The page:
Libby & Ken Elbaum

Felix Garfunkel

Helene Gordon

Arlene Graham

Henry Guggenheimer

Clara Hochstein

Karen Jaffe

Paula Gessiness & Jay Holland

Kim & Candy Kwiatek

Ellen Lauber

Amy Margolin

Ruth Meadow

Linda Novak

Cantor Andrea Raizen

Cherie Rosenstein

David Rothchild

Nick & Bobbie Schmall

Felice Shane

Jeffrey & Julie Stoller

Audrey Tuck

Lawrence Wagenfeld

Diane & Ralph Williams

Pianist

James & Margaret Brooks

Adam & Tara Feiner

Art & Joan Greenfield

Robert Goldenberg

Jane & Gary Hochstein

Linda & Steve Horenstein

Joan Isaacson

Meredith & Jim Levinson

Wendy Lipp

Judy Lipton

Beverly Louis

Carolyn Rice

Burt & Alice Saidel

Joni & Ralph Watson

Donald & Caryl Weckstein

Poet

Maryann & Jack Bernstein

Marni Flagel

Lorraine Fortner

Neil Friedman

Gayle & Irvin Moscowitz

David & Jane Novick

Performer

Michael Goldstein

Publisher

Drs. Karen & Steve Arkin

Bernard & Carole Rabinowitz Philanthropic Fund of the Jewish Foundation of Greater Dayton

Thank you to our Corporate Sponsors

Thank you to our Sponsors

Jewish Observer

Opinion By Marshall Weiss How do you respond when a dear friend spews hate? When someone who has championed you — who has held up your spirits in your darkest hours — publicly ignites vile judgments against people who are continually denigrated and othered? Where do you begin? This, I The post Does Chappelle get a free pass on hate? appeared first on The Dayton Jewish Observer. [...]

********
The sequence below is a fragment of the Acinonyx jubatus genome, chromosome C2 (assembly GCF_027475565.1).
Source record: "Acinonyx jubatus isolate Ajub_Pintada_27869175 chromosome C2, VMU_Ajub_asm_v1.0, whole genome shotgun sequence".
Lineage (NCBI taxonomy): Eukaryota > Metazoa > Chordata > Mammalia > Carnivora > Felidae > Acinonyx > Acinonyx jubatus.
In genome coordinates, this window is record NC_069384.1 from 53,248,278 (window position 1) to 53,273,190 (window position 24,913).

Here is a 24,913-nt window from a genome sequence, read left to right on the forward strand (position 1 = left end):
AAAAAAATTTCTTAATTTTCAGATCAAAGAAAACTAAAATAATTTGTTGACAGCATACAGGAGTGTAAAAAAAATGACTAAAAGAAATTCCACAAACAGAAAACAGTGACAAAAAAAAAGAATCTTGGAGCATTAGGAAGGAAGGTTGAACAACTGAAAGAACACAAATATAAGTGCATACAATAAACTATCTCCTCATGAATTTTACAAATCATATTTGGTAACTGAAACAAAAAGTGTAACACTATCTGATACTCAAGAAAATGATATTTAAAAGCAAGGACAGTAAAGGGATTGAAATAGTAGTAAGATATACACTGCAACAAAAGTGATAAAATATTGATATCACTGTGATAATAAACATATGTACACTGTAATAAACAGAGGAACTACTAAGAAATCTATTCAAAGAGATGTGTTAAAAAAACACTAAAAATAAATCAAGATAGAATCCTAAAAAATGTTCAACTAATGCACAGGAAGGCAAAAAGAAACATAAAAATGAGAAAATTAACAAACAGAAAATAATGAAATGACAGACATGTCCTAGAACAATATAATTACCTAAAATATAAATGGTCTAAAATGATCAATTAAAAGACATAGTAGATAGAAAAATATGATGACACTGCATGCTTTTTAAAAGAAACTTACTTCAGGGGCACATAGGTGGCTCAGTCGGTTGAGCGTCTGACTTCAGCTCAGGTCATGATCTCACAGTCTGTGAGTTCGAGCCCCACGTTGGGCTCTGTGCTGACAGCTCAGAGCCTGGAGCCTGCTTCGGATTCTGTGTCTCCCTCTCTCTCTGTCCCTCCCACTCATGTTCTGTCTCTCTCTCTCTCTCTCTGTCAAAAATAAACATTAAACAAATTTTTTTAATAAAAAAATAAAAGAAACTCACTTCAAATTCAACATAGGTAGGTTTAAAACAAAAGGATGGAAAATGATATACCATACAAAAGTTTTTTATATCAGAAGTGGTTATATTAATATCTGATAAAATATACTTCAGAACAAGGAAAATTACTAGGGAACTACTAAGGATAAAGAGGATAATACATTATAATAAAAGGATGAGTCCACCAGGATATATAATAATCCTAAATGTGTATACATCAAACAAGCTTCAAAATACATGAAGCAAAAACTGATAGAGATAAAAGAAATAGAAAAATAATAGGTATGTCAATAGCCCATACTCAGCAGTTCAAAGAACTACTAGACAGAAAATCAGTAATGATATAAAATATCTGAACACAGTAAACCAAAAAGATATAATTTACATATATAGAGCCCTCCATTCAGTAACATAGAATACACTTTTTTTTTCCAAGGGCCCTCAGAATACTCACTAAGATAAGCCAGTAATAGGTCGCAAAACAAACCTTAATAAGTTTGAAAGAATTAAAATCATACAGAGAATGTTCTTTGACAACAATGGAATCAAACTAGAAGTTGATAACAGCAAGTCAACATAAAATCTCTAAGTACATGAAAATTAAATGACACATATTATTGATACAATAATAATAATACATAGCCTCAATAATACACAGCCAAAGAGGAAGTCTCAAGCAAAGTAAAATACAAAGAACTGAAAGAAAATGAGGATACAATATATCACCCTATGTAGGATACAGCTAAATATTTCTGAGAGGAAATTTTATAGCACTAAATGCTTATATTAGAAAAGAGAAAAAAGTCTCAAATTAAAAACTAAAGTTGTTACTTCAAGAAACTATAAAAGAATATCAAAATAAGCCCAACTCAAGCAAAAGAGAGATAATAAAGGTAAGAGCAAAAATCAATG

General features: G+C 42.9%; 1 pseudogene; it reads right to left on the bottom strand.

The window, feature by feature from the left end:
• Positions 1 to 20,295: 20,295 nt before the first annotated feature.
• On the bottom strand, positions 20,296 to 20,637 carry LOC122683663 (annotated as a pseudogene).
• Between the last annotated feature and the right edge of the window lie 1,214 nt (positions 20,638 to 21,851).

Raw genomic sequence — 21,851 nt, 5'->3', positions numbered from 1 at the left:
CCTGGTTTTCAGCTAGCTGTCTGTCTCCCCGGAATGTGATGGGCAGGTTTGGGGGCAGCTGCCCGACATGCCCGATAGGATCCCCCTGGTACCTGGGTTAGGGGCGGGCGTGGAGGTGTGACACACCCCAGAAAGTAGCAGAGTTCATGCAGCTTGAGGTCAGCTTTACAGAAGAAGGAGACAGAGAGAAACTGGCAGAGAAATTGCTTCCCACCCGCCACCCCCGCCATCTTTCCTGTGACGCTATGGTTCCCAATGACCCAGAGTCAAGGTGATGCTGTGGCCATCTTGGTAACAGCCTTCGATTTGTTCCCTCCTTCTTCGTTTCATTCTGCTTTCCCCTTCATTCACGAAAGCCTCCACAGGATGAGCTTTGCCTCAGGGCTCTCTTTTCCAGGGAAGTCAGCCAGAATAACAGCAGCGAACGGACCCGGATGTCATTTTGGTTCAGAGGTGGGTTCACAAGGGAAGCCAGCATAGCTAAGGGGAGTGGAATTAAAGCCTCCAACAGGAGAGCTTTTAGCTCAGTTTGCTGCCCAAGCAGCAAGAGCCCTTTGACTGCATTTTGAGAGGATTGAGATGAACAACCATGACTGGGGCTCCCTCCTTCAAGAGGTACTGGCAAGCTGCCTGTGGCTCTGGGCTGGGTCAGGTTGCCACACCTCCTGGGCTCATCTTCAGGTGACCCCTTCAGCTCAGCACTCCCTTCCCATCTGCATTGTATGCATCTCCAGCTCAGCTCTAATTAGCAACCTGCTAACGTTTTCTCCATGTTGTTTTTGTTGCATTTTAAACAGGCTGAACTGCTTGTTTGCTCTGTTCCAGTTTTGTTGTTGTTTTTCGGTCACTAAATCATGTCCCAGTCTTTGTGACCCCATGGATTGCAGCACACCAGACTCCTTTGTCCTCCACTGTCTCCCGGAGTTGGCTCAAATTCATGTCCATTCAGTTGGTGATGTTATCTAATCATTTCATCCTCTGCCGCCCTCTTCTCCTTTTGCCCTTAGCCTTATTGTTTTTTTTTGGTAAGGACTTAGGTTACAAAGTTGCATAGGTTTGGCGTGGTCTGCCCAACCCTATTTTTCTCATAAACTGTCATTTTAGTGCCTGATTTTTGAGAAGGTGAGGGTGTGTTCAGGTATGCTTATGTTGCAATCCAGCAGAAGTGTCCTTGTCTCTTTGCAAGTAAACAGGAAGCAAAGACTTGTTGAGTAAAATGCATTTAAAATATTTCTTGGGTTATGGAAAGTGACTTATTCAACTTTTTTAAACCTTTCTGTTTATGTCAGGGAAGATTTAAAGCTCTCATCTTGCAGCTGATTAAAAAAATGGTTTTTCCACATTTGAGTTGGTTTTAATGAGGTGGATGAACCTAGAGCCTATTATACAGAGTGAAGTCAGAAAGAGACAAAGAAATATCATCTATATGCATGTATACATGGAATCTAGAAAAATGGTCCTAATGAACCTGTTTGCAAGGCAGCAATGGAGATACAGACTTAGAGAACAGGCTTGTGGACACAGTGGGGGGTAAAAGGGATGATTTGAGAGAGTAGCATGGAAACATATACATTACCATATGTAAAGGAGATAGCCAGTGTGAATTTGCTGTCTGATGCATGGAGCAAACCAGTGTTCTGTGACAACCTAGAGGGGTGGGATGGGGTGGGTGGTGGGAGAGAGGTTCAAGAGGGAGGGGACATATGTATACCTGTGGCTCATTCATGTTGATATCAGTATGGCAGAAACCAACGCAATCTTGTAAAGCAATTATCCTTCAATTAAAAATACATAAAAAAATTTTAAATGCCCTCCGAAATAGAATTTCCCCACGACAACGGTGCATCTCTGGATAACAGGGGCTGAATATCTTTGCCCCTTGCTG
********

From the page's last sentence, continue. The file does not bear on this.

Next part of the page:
Technology keeps real-time conversations with survivors alive

Cincinnati’s Wolf Holocaust & Humanity Center one of few museums in world to present Dimensions in Testimony exhibit By Marshall Weiss, The Dayton Jewish Observer In a dimly-lit gallery designed for about 10 people, the focus is on a virtual life-size moving and talking image of Holocaust survivor Fritzie Fritzshall The post Technology keeps real-time conversations with survivors alive appeared first on The Dayton Jewish Observer. [...]

By Rabbi Haviva Horvitz, Temple Beth Sholom, Middletown Have you ever noticed that in the Torah, the Hebrew names that are familiar to us for the months are not mentioned? For that matter, most of the time, only numbers are used. Passover is celebrated on the 15th day of the The post The bitter and the sweet appeared first on The Dayton Jewish Observer. [...]